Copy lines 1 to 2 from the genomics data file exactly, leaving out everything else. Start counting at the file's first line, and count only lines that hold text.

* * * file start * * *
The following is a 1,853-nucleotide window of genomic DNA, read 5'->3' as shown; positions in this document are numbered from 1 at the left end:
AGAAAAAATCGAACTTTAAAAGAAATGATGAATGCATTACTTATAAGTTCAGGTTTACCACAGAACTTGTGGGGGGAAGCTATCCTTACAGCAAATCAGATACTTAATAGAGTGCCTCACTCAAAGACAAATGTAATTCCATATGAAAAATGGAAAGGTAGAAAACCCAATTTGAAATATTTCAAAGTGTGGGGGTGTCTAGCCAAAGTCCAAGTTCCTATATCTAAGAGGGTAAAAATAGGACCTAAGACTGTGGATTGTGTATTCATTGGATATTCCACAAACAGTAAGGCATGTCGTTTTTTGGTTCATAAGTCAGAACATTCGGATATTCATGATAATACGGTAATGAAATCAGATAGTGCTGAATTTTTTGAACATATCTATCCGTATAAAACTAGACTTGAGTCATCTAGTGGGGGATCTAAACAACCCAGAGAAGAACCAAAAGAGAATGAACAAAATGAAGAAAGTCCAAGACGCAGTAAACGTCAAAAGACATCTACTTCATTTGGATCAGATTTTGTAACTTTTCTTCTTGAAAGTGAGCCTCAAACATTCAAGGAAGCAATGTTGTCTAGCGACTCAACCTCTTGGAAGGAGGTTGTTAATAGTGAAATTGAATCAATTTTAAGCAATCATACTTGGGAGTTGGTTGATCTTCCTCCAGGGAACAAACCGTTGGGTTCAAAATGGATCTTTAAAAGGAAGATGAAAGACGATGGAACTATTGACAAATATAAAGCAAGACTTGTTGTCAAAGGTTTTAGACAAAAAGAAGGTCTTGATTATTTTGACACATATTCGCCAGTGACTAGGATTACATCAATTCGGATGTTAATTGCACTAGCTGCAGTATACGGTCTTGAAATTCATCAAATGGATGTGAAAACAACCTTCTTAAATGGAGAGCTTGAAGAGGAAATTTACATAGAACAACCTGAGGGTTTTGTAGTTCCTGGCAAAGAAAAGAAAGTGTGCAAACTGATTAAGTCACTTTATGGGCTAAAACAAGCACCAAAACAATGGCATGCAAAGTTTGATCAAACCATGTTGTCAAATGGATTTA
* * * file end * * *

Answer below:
The following is a 1,853-nucleotide window of genomic DNA, read 5'->3' as shown; positions in this document are numbered from 1 at the left end:
AGAAAAAATCGAACTTTAAAAGAAATGATGAATGCATTACTTATAAGTTCAGGTTTACCACAGAACTTGTGGGGGGAAGCTATCCTTACAGCAAATCAGATACTTAATAGAGTGCCTCACTCAAAGACAAATGTAATTCCATATGAAAAATGGAAAGGTAGAAAACCCAATTTGAAATATTTCAAAGTGTGGGGGTGTCTAGCCAAAGTCCAAGTTCCTATATCTAAGAGGGTAAAAATAGGACCTAAGACTGTGGATTGTGTATTCATTGGATATTCCACAAACAGTAAGGCATGTCGTTTTTTGGTTCATAAGTCAGAACATTCGGATATTCATGATAATACGGTAATGAAATCAGATAGTGCTGAATTTTTTGAACATATCTATCCGTATAAAACTAGACTTGAGTCATCTAGTGGGGGATCTAAACAACCCAGAGAAGAACCAAAAGAGAATGAACAAAATGAAGAAAGTCCAAGACGCAGTAAACGTCAAAAGACATCTACTTCATTTGGATCAGATTTTGTAACTTTTCTTCTTGAAAGTGAGCCTCAAACATTCAAGGAAGCAATGTTGTCTAGCGACTCAACCTCTTGGAAGGAGGTTGTTAATAGTGAAATTGAATCAATTTTAAGCAATCATACTTGGGAGTTGGTTGATCTTCCTCCAGGGAACAAACCGTTGGGTTCAAAATGGATCTTTAAAAGGAAGATGAAAGACGATGGAACTATTGACAAATATAAAGCAAGACTTGTTGTCAAAGGTTTTAGACAAAAAGAAGGTCTTGATTATTTTGACACATATTCGCCAGTGACTAGGATTACATCAATTCGGATGTTAATTGCACTAGCTGCAGTATACGGTCTTGAAATTCATCAAATGGATGTGAAAACAACCTTCTTAAATGGAGAGCTTGAAGAGGAAATTTACATAGAACAACCTGAGGGTTTTGTAGTTCCTGGCAAAGAAAAGAAAGTGTGCAAACTGATTAAGTCACTTTATGGGCTAAAACAAGCACCAAAACAATGGCATGCAAAGTTTGATCAAACCATGTTGTCAAATGGATTTA